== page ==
Protection, Power and Display:
Shields of Island Southeast Asia and Melanesia

October 6–December 10, 1995


Curated by Andrew Tavarelli, Boston College Fine Arts Department

Protection, Power and Display is the first major exhibition to focus on the tribal shield as both a significant artistic form as well as a source of ethnographic information. A tribal shield is the repository of the forces generated at the intersection of the social, spiritual,ceremonial and aesthetic. Shields offer us an unique keyhole through which we can glimpse the rich and varied indigenoussocieties that produced them. The comparative, multicultural approach to the exhibit will articulate the similarities and differences in the visual traditions of the Pacific Basin cultures as manifested through the shield form.

As an object, the shield is visually captivating and embedded in the culture of the maker. Although indigenous craftsmen and artists placed a great emphasis on the aesthetics and craft as well as the functions and symbolic meanings involved in the production of shields, they are generally treated as weapons when they appear in exhibitions in western culture. Protection, Power and Display exhibits approximately sixty shields from Indonesia, the Philippines and Melanesia and will emphasize their extraordinary visual power. The exhibition will investigate the meanings which extend these works beyond their role as defensive weapons. Protection, Power and Display will make a significant contribution to our understanding of the shield form by incorporating the shield into the canon of art historical investigation.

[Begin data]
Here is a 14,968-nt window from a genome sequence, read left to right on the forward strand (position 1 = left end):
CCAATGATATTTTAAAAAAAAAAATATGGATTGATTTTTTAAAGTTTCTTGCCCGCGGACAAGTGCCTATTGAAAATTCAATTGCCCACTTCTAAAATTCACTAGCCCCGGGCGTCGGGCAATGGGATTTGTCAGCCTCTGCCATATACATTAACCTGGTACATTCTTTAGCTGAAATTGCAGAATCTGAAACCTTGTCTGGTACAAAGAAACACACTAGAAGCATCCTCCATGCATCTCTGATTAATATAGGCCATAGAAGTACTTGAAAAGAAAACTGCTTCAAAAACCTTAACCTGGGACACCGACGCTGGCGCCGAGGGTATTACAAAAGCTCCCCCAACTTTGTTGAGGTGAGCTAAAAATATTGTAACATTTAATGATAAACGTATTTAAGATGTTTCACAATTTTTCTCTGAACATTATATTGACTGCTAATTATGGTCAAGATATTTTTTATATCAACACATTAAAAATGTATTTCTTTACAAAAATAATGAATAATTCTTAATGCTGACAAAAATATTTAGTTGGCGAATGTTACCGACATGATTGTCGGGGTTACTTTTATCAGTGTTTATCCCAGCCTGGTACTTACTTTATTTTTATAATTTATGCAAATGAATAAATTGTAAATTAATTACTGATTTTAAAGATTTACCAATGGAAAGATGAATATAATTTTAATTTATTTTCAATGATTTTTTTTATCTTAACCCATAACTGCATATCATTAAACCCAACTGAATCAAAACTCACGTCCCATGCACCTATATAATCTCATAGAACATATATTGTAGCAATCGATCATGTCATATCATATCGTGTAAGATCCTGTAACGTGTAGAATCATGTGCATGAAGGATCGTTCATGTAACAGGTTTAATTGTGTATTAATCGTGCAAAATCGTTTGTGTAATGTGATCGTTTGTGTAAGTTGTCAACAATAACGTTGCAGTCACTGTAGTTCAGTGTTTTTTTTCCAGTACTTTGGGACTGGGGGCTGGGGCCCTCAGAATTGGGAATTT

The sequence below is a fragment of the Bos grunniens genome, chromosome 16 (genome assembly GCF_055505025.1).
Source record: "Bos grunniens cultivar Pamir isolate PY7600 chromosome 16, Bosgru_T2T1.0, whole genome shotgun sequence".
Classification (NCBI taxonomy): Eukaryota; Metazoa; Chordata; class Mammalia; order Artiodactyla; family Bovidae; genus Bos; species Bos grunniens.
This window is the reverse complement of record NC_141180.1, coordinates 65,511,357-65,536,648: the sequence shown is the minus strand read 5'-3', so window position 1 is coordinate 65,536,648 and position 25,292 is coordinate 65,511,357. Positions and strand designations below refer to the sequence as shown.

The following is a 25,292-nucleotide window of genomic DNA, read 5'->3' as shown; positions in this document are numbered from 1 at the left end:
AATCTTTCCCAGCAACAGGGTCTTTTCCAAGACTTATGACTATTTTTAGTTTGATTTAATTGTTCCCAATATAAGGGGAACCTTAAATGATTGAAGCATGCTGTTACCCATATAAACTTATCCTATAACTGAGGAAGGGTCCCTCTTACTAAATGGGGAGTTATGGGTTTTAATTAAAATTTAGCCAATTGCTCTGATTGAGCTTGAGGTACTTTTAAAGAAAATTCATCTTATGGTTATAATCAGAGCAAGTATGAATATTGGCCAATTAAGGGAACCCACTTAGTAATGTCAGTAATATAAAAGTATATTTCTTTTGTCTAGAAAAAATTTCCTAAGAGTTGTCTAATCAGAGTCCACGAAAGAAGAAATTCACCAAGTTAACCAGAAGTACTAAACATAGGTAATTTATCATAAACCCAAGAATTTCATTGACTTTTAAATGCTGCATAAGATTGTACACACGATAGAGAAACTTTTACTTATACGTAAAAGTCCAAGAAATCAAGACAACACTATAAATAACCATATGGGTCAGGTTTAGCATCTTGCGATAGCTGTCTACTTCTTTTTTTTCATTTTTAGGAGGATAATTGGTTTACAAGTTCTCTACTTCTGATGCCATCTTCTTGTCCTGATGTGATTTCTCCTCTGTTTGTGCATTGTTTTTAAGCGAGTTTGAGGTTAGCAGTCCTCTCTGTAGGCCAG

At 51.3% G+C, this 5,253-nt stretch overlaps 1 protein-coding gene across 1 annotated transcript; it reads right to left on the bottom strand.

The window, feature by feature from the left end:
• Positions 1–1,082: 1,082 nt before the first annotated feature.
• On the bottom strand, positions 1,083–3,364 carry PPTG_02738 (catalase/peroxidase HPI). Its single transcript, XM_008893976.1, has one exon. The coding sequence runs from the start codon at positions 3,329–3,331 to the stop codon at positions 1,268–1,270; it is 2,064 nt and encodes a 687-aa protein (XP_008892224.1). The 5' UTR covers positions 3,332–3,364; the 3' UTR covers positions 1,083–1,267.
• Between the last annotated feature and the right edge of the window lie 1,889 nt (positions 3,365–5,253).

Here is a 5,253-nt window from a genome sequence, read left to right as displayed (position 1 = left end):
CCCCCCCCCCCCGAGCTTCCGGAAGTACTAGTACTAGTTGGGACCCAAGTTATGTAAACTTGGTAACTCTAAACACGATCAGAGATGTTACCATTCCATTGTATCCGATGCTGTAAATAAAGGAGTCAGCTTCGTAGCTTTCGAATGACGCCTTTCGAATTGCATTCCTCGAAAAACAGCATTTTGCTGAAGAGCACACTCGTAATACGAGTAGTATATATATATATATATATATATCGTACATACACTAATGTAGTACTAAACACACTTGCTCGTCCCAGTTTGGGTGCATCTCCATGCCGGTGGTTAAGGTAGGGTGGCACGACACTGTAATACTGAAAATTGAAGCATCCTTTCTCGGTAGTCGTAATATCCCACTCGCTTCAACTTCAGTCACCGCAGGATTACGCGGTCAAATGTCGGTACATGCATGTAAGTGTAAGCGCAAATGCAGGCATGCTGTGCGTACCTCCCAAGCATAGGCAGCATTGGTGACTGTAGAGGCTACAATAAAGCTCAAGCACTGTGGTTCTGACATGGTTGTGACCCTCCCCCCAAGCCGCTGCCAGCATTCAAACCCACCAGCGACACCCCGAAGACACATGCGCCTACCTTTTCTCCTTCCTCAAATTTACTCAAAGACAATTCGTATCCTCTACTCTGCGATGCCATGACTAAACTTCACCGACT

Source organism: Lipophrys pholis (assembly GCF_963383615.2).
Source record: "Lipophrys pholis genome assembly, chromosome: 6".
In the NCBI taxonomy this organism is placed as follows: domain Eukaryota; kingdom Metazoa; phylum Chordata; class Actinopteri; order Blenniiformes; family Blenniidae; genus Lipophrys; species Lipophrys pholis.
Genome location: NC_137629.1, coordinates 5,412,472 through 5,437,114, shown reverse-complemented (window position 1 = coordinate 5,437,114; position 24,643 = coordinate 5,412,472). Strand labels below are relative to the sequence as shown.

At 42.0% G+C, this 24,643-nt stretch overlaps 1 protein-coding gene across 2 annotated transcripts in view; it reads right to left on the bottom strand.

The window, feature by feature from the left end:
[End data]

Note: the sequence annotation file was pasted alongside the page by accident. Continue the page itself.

Protection, Power and Display focuses on the shields of Indonesia, the Philippines and Melanesia and will present sixty of the finest examples available. The works, which date from the nineteenth through the early-twentieth centuries, were made for use in either combat or ceremony within the tribal cultures. These works have been selected from public and private collections in the United States. The majority of the shields have never been exhibited. The exhibition provides a rare opportunity to celebrate and appreciate aspects of these visual cultures present in societies which are undergoing rapid transformation.

The catalogue reproduces the shields in black and white and color photography, with accompanying texts by scholars of anthropology, art history and ethnography. It will be the first major document of this material which both provides an opportunity to ask new questions and heightens the public's appreciation of these splendid yet previously understudied objects.


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